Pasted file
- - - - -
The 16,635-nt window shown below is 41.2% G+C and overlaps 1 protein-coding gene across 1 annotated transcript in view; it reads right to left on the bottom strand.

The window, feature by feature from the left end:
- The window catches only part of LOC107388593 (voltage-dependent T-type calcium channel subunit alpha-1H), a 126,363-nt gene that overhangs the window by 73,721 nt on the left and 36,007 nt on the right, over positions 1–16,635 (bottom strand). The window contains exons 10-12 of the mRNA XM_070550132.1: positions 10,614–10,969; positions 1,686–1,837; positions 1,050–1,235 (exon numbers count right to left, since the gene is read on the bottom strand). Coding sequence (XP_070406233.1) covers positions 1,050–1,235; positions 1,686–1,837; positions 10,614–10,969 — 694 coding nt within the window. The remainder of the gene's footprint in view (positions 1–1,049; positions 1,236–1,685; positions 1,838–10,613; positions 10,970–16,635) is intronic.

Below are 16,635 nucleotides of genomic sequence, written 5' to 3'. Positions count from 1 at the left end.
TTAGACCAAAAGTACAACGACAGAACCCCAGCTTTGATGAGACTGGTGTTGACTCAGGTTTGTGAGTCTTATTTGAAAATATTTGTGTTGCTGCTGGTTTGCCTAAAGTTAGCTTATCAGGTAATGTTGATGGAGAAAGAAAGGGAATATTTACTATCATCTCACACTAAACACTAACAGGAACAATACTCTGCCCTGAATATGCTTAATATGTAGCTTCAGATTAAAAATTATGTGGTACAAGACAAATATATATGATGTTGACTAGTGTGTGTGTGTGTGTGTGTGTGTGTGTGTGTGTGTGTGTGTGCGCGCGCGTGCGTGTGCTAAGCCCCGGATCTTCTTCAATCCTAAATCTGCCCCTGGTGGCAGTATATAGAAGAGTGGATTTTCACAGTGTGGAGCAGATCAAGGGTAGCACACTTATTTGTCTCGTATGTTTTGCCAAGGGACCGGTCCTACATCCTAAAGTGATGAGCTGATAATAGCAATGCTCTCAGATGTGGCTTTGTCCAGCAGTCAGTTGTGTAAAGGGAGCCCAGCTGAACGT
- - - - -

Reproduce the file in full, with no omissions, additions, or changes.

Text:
The 16,635-nt window shown below is 41.2% G+C and overlaps 1 protein-coding gene across 1 annotated transcript in view; it reads right to left on the bottom strand.

The window, feature by feature from the left end:
- The window catches only part of LOC107388593 (voltage-dependent T-type calcium channel subunit alpha-1H), a 126,363-nt gene that overhangs the window by 73,721 nt on the left and 36,007 nt on the right, over positions 1–16,635 (bottom strand). The window contains exons 10-12 of the mRNA XM_070550132.1: positions 10,614–10,969; positions 1,686–1,837; positions 1,050–1,235 (exon numbers count right to left, since the gene is read on the bottom strand). Coding sequence (XP_070406233.1) covers positions 1,050–1,235; positions 1,686–1,837; positions 10,614–10,969 — 694 coding nt within the window. The remainder of the gene's footprint in view (positions 1–1,049; positions 1,236–1,685; positions 1,838–10,613; positions 10,970–16,635) is intronic.

Below are 16,635 nucleotides of genomic sequence, written 5' to 3'. Positions count from 1 at the left end.
TTAGACCAAAAGTACAACGACAGAACCCCAGCTTTGATGAGACTGGTGTTGACTCAGGTTTGTGAGTCTTATTTGAAAATATTTGTGTTGCTGCTGGTTTGCCTAAAGTTAGCTTATCAGGTAATGTTGATGGAGAAAGAAAGGGAATATTTACTATCATCTCACACTAAACACTAACAGGAACAATACTCTGCCCTGAATATGCTTAATATGTAGCTTCAGATTAAAAATTATGTGGTACAAGACAAATATATATGATGTTGACTAGTGTGTGTGTGTGTGTGTGTGTGTGTGTGTGTGTGTGTGTGTGCGCGCGCGTGCGTGTGCTAAGCCCCGGATCTTCTTCAATCCTAAATCTGCCCCTGGTGGCAGTATATAGAAGAGTGGATTTTCACAGTGTGGAGCAGATCAAGGGTAGCACACTTATTTGTCTCGTATGTTTTGCCAAGGGACCGGTCCTACATCCTAAAGTGATGAGCTGATAATAGCAATGCTCTCAGATGTGGCTTTGTCCAGCAGTCAGTTGTGTAAAGGGAGCCCAGCTGAACGT